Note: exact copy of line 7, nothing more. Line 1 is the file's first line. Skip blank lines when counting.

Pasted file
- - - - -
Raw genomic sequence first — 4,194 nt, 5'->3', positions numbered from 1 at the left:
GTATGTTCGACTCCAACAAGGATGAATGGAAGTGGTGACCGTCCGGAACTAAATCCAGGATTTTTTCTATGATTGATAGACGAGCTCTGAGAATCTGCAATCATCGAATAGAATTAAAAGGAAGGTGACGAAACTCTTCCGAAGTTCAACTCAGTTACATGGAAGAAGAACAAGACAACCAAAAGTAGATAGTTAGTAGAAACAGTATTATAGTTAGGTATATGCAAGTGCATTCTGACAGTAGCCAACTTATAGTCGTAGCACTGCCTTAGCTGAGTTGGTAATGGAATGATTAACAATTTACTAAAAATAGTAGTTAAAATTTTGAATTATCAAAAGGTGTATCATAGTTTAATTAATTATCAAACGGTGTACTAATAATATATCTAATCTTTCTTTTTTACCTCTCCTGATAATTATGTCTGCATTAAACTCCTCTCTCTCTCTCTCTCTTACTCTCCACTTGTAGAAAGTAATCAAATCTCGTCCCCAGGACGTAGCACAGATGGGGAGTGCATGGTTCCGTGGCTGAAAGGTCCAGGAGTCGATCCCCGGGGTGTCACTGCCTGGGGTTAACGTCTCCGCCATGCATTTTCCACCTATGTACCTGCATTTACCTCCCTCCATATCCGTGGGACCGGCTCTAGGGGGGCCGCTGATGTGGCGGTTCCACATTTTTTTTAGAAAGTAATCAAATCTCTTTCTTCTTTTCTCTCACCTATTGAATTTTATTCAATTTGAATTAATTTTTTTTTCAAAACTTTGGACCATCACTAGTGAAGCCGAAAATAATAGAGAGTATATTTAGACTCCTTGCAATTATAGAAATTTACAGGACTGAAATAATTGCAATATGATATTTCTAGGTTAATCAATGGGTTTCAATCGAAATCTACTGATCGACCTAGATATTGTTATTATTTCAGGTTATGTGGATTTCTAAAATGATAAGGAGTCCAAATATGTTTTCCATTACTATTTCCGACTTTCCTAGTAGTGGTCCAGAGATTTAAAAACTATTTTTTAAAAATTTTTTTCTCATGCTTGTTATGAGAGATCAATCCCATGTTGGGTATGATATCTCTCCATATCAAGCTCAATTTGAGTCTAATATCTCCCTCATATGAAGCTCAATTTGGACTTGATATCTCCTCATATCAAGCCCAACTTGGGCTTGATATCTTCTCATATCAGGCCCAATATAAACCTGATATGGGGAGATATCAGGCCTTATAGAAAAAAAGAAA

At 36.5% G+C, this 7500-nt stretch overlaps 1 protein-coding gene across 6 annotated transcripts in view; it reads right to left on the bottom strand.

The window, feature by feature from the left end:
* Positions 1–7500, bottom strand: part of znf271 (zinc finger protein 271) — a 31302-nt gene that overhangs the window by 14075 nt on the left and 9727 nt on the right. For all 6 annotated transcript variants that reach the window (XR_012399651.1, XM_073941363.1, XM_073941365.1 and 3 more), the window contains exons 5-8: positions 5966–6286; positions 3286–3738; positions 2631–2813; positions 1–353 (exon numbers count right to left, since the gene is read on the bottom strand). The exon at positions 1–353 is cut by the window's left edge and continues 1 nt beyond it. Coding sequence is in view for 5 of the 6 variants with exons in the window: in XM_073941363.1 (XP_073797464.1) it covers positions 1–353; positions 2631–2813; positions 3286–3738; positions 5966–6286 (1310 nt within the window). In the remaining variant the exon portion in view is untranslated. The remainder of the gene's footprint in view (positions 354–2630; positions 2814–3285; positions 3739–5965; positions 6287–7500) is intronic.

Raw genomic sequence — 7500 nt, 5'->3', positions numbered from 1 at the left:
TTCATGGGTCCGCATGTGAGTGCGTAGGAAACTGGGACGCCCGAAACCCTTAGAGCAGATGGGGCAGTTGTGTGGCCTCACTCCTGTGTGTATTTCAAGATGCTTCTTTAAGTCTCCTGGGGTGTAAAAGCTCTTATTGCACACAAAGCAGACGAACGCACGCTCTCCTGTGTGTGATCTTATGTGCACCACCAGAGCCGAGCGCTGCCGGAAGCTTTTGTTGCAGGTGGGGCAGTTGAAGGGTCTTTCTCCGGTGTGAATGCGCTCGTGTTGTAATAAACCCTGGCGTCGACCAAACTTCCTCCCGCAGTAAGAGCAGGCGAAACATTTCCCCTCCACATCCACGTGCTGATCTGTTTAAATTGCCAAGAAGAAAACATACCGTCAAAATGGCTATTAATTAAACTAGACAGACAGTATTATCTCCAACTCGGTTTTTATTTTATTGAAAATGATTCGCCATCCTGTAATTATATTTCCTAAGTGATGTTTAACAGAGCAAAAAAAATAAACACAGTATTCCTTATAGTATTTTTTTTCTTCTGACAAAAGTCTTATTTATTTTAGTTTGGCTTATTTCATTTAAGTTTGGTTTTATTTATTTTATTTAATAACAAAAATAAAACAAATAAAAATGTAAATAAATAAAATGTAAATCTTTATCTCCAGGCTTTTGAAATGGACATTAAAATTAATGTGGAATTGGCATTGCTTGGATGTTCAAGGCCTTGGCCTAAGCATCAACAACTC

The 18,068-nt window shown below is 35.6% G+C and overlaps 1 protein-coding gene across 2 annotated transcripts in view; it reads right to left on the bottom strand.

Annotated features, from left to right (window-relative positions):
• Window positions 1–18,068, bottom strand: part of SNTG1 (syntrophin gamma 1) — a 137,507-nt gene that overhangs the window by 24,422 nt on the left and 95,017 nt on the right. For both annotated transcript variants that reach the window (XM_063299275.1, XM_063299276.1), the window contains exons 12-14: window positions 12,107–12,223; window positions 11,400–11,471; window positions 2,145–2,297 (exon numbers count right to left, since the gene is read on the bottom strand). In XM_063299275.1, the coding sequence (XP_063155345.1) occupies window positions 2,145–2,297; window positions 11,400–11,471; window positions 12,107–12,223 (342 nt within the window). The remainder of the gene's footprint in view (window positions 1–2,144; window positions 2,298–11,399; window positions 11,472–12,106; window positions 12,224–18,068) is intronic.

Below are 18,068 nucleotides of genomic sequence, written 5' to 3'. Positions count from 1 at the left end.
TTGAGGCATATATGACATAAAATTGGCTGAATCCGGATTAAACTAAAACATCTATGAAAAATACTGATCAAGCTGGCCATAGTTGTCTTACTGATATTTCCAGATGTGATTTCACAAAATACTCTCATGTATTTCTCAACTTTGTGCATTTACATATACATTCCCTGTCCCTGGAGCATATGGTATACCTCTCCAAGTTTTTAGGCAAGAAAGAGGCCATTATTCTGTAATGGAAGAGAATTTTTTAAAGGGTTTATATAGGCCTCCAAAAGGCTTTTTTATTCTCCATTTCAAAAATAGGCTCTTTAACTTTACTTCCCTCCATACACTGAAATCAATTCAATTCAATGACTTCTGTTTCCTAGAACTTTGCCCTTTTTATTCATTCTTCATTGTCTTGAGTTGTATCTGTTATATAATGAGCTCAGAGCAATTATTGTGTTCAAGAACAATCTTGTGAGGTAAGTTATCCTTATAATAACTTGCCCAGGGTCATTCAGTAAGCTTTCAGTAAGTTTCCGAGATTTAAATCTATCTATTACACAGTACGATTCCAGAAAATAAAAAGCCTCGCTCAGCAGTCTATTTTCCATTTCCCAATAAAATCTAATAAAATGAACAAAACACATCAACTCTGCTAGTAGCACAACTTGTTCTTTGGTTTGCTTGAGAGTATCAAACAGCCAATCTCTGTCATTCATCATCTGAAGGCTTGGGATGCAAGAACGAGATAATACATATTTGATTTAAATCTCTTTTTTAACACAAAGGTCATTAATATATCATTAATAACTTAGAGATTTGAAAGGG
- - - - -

TTCATGGGTCCGCATGTGAGTGCGTAGGAAACTGGGACGCCCGAAACCCTTAGAGCAGATGGGGCAGTTGTGTGGCCTCACTCCTGTGTGTATTTCAAGATGCTTCTTTAAGTCTCCTGGGGTGTAAAAGCTCTTATTGCACACAAAGCAGACGAACGCACGCTCTCCTGTGTGTGATCTTATGTGCACCACCAGAGCCGAGCGCTGCCGGAAGCTTTTGTTGCAGGTGGGGCAGTTGAAGGGTCTTTCTCCGGTGTGAATGCGCTCGTGTTGTAATAAACCCTGGCGTCGACCAAACTTCCTCCCGCAGTAAGAGCAGGCGAAACATTTCCCCTCCACATCCACGTGCTGATCTGTTTAAATTGCCAAGAAGAAAACATACCGTCAAAATGGCTATTAATTAAACTAGACAGACAGTATTATCTCCAACTCGGTTTTTATTTTATTGAAAATGATTCGCCATCCTGTAATTATATTTCCTAAGTGATGTTTAACAGAGCAAAAAAAATAAACACAGTATTCCTTATAGTATTTTTTTTCTTCTGACAAAAGTCTTATTTATTTTAGTTTGGCTTATTTCATTTAAGTTTGGTTTTATTTATTTTATTTAATAACAAAAATAAAACAAATAAAAATGTAAATAAATAAAATGTAAATCTTTATCTCCAGGCTTTTGAAATGGACATTAAAATTAATGTGGAATTGGCATTGCTTGGATGTTCAAGGCCTTGGCCTAAGCATCAACAACTC